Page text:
A long time ago, we gave one of our bantam roosters to my nieces and nephews. They later got a regular-sized white hen to keep him company. While the main reason for wanting chickens was for the eggs, the kids treat the chickens like pets. They can hold their arm out and call the rooster and he will jump up on their arm and wait to be petted. They love those chickens!
I told you the story about how they brought their rooster with them when they visited because they were worried about him being stolen.
Eventually, they wanted another hen which we promised to give them. Little E said, "will you bring it tomorrow?" We said we would try to catch one. "If you can't bring it tomorrow, will you bring it on Sunday?" Yes, we'll try. "If you can't bring it on Sunday, will you bring it on Monday?" Yes. "If you can't bring it on Monday, will you bring it on Tuesday?" We laughed and said we would do our best.
Unfortunately, we couldn't catch the wild tree chickens (another story) so it was quite some time before they came over again and helped us to catch one. It took a good 30-40 minutes of all us running around the yard, trying to corner a hen before we finally got one. The kids were so happy.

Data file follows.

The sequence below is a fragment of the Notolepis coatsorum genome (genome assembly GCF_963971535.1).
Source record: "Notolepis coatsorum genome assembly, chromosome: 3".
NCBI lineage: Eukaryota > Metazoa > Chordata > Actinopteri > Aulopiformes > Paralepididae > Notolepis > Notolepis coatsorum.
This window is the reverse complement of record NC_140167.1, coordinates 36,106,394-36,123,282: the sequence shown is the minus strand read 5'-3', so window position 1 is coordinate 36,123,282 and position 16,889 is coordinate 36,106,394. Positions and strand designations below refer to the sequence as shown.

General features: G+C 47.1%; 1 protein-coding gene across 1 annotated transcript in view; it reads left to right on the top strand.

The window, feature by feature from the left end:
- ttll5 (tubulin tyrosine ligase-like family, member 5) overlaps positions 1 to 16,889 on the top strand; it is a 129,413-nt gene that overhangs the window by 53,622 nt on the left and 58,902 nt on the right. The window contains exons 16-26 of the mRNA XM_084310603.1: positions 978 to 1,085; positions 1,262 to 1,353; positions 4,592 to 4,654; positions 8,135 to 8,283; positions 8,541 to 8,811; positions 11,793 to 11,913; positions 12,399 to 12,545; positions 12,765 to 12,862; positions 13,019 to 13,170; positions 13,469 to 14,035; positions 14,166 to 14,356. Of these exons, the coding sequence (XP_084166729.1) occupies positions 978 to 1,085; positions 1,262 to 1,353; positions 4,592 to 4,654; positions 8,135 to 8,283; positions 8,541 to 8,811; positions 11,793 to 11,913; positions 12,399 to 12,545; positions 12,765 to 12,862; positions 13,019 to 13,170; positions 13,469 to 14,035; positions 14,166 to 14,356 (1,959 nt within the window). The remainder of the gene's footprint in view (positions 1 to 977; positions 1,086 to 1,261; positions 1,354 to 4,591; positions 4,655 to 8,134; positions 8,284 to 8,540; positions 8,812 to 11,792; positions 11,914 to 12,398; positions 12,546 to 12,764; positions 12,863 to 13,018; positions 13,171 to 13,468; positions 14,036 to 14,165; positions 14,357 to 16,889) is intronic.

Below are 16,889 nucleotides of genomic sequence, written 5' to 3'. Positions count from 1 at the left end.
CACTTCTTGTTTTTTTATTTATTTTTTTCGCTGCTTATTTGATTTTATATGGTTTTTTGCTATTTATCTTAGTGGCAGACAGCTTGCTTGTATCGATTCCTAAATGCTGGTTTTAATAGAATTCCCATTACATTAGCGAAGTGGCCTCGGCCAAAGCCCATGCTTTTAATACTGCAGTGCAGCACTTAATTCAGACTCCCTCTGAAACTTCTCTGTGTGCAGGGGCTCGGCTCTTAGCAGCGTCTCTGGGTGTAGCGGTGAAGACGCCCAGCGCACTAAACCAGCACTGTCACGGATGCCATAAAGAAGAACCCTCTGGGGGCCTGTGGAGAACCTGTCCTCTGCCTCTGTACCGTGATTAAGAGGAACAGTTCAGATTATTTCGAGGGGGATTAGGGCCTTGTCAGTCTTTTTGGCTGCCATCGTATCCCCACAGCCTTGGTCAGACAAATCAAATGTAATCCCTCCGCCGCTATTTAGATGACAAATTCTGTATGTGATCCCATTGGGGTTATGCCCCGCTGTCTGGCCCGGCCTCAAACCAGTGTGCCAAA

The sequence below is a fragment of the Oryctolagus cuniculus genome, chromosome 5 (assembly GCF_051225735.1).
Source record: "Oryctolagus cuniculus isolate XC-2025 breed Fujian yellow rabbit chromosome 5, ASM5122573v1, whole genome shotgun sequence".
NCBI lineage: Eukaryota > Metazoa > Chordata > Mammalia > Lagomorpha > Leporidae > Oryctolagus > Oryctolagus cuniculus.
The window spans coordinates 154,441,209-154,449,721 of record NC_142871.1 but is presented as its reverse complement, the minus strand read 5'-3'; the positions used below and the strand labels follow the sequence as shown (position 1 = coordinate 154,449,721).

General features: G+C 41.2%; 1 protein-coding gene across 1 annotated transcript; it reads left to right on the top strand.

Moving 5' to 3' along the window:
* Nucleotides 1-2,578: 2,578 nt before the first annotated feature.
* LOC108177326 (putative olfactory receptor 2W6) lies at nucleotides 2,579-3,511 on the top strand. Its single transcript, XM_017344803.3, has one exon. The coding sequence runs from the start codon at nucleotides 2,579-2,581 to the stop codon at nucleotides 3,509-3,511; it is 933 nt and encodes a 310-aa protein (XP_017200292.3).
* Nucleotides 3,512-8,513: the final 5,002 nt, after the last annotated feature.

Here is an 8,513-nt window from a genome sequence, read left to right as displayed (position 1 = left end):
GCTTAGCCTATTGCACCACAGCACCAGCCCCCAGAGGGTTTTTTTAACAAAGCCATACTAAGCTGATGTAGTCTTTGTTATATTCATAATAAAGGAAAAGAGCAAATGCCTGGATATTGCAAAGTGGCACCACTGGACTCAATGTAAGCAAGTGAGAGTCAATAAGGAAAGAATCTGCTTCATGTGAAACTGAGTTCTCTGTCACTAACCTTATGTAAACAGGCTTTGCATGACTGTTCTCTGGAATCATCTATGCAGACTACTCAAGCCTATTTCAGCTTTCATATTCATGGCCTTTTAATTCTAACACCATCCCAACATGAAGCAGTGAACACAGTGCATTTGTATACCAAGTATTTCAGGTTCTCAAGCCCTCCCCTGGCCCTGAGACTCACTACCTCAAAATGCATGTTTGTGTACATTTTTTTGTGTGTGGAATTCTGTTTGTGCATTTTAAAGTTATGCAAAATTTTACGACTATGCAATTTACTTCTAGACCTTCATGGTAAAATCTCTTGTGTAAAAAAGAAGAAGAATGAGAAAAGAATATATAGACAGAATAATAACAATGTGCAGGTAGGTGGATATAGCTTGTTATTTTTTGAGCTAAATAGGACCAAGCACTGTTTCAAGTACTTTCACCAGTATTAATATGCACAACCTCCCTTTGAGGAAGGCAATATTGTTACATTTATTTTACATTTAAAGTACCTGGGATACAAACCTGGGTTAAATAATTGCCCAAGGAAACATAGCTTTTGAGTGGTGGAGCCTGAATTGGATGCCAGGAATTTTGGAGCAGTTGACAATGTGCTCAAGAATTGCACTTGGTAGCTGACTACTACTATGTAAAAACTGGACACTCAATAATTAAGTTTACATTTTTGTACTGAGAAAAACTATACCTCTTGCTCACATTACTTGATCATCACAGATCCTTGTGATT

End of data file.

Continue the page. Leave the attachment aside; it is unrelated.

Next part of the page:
They did as we said and kept their new hen locked up in their little coop for three days so hopefully she would know this was her new home. Being a wild tree chicken, however, at first chance to get out, she flew up into a tall tree and that is where she insisted on sleeping every night. Eventually, the roo abandoned his life-long partner and began sleeping in the tree with the new babe.
The kids loved their pet chickens. They feed and take care of them. They play with them. They display them to visitors. When they go missing, the kids search high and low and are very, very sad until they come back. Once the white hen disappeared for a couple of weeks. Apparently she had been stolen by a neighbor but made her escape and returned to her loving home where she was happily greeted by her family.
One day, a neighbor's dog got out and chased the chickens. Nephew E heard the commotion and ran outside. The rooster and large hen flew off, but the dog snatched up the bantam hen. E screamed at the dog to let her go, but the dog viciously gnawed at her and then flung the bleeding body to the ground − all right in front of 9-year-old E.
His mom took the hen inside to see what she could do for it but it was too badly wounded, her chest was ripped open. He was devastated and cried and cried at the horrible fate suffered by his beloved pet. Somehow, if the dog had eaten the chicken because he was hungry, that would have been easier to take than outright murder.
Later he sadly told the neighbors (the dog's owners) about what happened and they laughed and said it must have been the chicken's fault.